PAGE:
# Two ropes in a vertical plane... sin(theta) or cos(theta)?

1. Aug 25, 2015

1. The problem statement, all variables and given/known data:
Two ropes in a vertical plane exert equal-magnitude forces on a hanging weight but pull with an angle of 86 degrees between them. What pull does each one exert if their resultant pull is 372N directly upward?

2. Relevant equations:
x-component= magnitude*cos(theta)
y-component= magnitude*sin(theta)
Cy=Ay+By

3. The attempt at a solution:
Vectors A, B, and resulting vector C are all in the same plane. If they pull equally, we see the angle between A or B and C is 43 degrees. The x-direction forces cancel, so we are left with the y-direction. If we let A=B, we can simplify. If we add vectors A and B together in the x-direction, we get C=Ay+By, and we can equate it with C=372N. So I have 372=2*magnitude*sin(theta). However, the equation the book uses is 372=2*magnitude*cos(theta). Why? Shouldn't it be sin because it's in the y-direction?

2. Aug 25, 2015

### PeroK

You need a diagram showing where you have put $\theta$ in relation to the ropes.

You're equations above in section 2 are only valid where $\theta$ is the angle with the horizontal.

3. Aug 25, 2015

Ah, so I rotate the x,y axis by 90 degrees and I'm left with cos(theta).

If I wanted to keep the x,y axis in the traditional location, is there an easy way to modify the equation?

4. Aug 25, 2015

### PeroK

You'd be better off remembering that sin = opposite/hypotenuse and cos = adjacent/hypotentuse. A triangle, in general, could have any orientation, so its sides will not always be aligned with the x and y axes.

5. Aug 25, 2015

Okay.

Is there a way to make it work using x-component=magnitude*cos(theta) and y-component=magnitude*sin(theta) if I use two different angles (47 and 133)? I had A use an angle of 133 and B use 47. Then since they cancel each other out, I did magnitude(A)cos(theta)= -magnitude(B)cos(theta) and got 2magnitude(A)=magnitude(B). Then I had magnitude(A)sin(47)+magnitude(B)sin(133), subbed using 2magnitude(A)=magnitude(B) and ended up with magnitude(A)=169N. A would then have a magnitude of 338 and B would have a magnitude of 169. Obviously that's not correct, but I can't tell if it was an assumption or it's just not a viable method.

Edit: This is because it assumes the angle is always the angle from the object it's working on and not just from an axis, right?

6. Aug 25, 2015

### William White

You need to draw a picture

You will find the picture consists of two-right triangles, of exact same dimensions. You know length of the base, you know the angles, calculate the hypotenuese.

7. Aug 25, 2015

### BvU

yes
wrong twice.

$|\vec A| \cos\theta_A = -|\vec B|\cos\theta_B\Rightarrow |\vec A| = |\vec B|$ because $\cos\theta_A = -\cos\theta_B$, and where the 2 comes from I don't know.

Edit: This is because it assumes the angle is always the angle from the object it's working on and not just from an axis, right?[/QUOTE]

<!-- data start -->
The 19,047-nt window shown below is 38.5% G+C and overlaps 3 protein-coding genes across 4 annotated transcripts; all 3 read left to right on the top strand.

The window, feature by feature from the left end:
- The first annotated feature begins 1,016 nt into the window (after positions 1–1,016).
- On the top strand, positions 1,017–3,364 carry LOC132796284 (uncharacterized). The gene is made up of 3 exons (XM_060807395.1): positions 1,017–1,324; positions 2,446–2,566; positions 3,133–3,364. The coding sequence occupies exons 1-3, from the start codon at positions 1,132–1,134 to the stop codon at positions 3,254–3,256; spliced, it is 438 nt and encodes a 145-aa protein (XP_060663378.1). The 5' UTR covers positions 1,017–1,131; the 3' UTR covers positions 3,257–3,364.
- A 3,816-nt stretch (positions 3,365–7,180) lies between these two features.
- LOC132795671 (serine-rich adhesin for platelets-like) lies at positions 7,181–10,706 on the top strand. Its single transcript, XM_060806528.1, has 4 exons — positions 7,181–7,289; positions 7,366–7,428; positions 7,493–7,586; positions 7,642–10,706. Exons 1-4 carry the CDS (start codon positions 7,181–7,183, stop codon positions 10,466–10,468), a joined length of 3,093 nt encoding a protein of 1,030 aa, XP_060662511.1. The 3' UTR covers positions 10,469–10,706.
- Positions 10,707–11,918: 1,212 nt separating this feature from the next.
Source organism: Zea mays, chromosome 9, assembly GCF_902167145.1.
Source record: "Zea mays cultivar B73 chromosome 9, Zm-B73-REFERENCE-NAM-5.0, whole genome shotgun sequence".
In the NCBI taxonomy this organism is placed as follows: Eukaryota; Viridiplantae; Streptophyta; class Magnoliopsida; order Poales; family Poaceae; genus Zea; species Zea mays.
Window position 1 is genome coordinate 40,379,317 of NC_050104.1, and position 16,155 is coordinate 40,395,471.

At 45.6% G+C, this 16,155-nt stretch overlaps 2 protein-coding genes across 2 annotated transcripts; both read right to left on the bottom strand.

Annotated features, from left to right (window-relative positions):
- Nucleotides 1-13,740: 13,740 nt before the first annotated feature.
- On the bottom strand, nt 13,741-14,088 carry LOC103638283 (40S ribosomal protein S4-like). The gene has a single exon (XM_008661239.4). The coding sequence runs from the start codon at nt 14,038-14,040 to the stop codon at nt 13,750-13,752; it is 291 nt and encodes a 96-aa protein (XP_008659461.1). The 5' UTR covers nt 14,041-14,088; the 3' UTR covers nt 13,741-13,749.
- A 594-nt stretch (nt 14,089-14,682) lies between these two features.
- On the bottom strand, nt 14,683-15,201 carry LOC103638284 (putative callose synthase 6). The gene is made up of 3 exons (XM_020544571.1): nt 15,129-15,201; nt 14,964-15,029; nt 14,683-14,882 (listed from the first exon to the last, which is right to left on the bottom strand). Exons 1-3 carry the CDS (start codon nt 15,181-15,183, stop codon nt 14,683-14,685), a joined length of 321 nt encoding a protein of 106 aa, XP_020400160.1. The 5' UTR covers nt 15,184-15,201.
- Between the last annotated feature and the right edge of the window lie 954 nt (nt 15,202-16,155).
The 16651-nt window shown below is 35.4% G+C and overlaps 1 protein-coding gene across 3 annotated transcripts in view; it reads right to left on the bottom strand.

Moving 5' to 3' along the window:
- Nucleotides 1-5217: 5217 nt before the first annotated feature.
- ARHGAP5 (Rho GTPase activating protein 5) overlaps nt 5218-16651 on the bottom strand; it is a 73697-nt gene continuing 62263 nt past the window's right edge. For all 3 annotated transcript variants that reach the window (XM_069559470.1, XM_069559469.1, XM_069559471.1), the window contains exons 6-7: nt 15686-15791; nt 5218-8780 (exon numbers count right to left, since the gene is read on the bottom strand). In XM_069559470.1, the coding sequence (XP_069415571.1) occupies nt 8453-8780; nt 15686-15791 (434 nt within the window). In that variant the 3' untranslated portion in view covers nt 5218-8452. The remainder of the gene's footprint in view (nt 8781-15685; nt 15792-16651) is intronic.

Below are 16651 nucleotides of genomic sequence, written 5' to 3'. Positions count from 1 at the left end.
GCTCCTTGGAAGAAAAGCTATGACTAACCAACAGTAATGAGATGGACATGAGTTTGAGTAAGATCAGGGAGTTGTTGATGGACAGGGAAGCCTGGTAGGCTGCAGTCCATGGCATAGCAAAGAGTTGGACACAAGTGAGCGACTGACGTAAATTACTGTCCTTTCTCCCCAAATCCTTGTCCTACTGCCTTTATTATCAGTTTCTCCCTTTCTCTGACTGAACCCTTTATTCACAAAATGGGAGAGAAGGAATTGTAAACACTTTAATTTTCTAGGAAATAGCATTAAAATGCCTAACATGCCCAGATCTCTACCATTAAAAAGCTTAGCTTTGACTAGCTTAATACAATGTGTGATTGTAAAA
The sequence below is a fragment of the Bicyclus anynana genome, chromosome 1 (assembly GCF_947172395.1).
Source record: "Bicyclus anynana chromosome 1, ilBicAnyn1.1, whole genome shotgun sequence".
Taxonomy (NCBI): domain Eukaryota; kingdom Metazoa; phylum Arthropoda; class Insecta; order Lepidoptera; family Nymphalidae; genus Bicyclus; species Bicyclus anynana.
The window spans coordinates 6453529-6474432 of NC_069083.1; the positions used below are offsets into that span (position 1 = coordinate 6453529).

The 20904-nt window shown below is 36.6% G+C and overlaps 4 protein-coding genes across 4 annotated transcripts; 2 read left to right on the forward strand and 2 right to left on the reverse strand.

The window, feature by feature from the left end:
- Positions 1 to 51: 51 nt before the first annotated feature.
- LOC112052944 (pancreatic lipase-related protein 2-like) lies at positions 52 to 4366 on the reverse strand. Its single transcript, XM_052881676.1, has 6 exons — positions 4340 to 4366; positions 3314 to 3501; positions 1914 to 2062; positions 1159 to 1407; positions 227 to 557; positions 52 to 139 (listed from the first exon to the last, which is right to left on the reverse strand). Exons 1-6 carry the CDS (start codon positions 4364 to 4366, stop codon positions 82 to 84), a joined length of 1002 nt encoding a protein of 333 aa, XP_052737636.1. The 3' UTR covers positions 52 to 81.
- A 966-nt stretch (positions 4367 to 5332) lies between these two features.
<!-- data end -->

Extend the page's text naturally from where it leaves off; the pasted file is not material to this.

Try again. And: You did make a drawing I hope ? Drawings are very, very useful.

8. Aug 25, 2015

I must've mistyped on my calculator because I did cos(47)/-cos(133) and got 2. Calculator memory is cleared so I'm not sure what I really typed in. So using the correct substitution, that the magnitudes are equal, I got the right answer. Thank you so much everyone, you've been really helpful!

We don't need the angle from the combined vector because it's a combination of two vectors that we already know the positions of and not a separate and unrelated vector, right?

9. Aug 25, 2015

### BvU

In the problem statement you are given that the resultant pull is directly upward. So there is the angle of the sum vector. You use this when you write $|\vec A| \cos\theta_A + |\vec B|\cos\theta_B = 0$: the 0 is the horizontal component of the resultant.

10. Aug 25, 2015

Okay, thank you.

One more question, in this problem's case, the expression for the x-component would be magnitude*tan(theta), right?

11. Aug 26, 2015

### BvU

No. The force points upwards, the $\theta$ you have chosen is wrt the X+ axis ("to the right") so it is $\pi/2$. Just like with the others, the x component is $R\cos\theta$, in this case 0.

Try it out with a resultant at e.g. $\pi/4$

12. Aug 26, 2015

### BvU

Coming back to this one. You are supposed to know and use the fact that $\cos \phi = - \cos (\pi - \phi)$. No calculator should be needed - no typos on that thing can mess it up for you either.

In case you do have to resort to using a calculator: never ever trust the result. So estimate the result any which way you can before you start hammering on the thing.

And the most-often incurred mistake is typing degrees when the setting is for radians (and sometimes vice versa)

13. Sep 2, 2015